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Sustainable breakthrough

Scientists find marine life option to petrochemicals

A Heriot-Watt team is working on the project

Scientists have developed a way to replace harmful petrochemicals used in food, medicines and beauty products with natural ingredients in marine life.

An international team led by Professor Stephen Euston at Heriot-Watt University has developed a process using microbes in response to industry calls for more sustainable materials.

The process could also be a substitute for palm oils and help prevent the loss of rain forest caused by palm oil producers.

Professor Euston said the natural ingredients break down more easily while synthetic products are not biodegradable.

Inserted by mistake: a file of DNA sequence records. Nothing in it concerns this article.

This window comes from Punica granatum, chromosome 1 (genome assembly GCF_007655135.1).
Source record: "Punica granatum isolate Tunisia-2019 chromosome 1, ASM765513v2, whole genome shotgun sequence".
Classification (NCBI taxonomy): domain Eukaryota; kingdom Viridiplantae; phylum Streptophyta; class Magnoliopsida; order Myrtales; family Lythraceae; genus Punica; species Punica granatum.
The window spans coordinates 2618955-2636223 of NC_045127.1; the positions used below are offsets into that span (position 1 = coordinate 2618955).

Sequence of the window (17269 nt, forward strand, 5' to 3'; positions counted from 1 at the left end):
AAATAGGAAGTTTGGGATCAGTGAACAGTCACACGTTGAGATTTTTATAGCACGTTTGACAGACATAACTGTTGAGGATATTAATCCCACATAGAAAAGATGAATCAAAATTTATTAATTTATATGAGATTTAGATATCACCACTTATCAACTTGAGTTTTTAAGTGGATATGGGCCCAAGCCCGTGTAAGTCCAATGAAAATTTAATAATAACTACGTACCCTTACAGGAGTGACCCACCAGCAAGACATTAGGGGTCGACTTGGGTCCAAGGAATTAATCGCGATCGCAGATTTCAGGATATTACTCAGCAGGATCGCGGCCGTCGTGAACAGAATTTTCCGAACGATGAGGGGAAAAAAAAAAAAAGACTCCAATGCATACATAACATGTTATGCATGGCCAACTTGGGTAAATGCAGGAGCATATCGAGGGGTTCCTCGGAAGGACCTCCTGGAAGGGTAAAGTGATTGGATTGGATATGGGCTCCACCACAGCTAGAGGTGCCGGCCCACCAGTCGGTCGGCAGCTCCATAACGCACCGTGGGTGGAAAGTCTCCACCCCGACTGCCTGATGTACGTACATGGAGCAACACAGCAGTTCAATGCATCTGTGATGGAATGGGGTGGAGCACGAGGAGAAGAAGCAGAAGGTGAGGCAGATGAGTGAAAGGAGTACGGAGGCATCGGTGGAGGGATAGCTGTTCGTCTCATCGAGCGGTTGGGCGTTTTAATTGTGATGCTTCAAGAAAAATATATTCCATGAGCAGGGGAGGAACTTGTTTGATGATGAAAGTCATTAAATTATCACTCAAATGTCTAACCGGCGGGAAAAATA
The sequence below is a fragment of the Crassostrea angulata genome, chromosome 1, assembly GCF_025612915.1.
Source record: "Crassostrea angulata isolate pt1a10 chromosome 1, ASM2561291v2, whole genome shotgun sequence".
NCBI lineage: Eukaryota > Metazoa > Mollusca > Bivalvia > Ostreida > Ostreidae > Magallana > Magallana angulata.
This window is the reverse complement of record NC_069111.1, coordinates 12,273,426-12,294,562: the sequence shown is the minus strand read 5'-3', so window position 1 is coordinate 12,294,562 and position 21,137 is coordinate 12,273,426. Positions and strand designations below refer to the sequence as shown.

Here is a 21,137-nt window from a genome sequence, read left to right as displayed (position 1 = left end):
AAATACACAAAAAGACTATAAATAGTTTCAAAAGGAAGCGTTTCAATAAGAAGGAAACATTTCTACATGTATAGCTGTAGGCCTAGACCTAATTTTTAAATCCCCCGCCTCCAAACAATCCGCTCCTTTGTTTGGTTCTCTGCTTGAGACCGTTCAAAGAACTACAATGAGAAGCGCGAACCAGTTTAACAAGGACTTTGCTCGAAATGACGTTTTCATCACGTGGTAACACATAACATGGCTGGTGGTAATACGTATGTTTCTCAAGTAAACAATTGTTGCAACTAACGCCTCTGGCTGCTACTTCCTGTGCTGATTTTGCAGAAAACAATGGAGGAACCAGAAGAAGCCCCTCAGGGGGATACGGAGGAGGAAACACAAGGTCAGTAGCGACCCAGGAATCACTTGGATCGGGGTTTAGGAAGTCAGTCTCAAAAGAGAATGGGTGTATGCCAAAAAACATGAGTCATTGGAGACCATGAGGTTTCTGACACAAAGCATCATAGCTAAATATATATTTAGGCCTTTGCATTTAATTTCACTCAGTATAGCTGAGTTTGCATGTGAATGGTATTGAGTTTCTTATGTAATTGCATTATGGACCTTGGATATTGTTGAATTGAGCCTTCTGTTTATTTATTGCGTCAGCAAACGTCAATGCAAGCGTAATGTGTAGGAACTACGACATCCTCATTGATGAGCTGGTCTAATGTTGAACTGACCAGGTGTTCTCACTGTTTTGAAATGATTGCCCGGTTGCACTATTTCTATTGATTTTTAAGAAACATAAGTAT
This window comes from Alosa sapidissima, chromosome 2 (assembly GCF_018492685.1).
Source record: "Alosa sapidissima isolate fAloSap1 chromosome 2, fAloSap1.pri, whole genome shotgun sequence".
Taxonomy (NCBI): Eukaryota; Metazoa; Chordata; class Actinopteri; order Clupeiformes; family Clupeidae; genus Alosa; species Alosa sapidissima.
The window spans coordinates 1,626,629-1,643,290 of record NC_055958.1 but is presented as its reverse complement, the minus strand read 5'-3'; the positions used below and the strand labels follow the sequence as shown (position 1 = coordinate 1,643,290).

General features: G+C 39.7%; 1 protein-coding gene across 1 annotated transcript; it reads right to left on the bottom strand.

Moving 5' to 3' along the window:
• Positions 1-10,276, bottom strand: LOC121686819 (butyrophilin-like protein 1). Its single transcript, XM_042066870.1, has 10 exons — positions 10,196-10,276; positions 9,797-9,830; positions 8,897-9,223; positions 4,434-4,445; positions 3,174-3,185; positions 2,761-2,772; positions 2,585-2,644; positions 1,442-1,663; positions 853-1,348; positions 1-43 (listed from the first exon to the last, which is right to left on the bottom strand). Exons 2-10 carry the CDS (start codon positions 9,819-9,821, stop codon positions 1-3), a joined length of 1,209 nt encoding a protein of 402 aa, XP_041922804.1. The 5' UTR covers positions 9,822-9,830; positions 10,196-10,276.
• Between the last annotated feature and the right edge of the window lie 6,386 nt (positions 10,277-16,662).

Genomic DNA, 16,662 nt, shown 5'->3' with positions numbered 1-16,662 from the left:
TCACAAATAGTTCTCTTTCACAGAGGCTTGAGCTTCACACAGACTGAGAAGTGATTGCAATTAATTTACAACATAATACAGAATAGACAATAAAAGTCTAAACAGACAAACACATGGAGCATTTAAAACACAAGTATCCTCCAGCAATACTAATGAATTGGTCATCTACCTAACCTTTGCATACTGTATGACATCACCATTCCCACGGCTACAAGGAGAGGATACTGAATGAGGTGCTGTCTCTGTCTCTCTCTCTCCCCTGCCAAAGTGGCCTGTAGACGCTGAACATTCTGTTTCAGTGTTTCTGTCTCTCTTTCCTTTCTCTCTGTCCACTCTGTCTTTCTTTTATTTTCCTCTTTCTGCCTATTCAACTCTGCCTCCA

“The applications for this research are widespread,” he said.

“However, ensuring this is commercially viable for the food industry will be the most challenging next step. Consumers won’t spend a high premium on everyday food items and that has to be factored into the race to address sustainability.”

Professor Stephen Euston: ‘challenging’

The 12-strong MARISURF consortium included five academic institutions: Heriot-Watt University, Ulster University, Democritus University of Thrace, University of Patras, Northumbria University.

There are four industrial companies: Bio Base Europe Pilot Plant VZW, EcTechSystens Srl, Nova-Institut fur politische und okologische innovation GmbH, Acondicionamiento Tarrasense Association.

The three end-user companies were APIVITA SA, Marlow Foods Ltd and Nanoimmunotech SL. 

The project has received funding from the European Union’s Horizon 2020 research and innovation programme.



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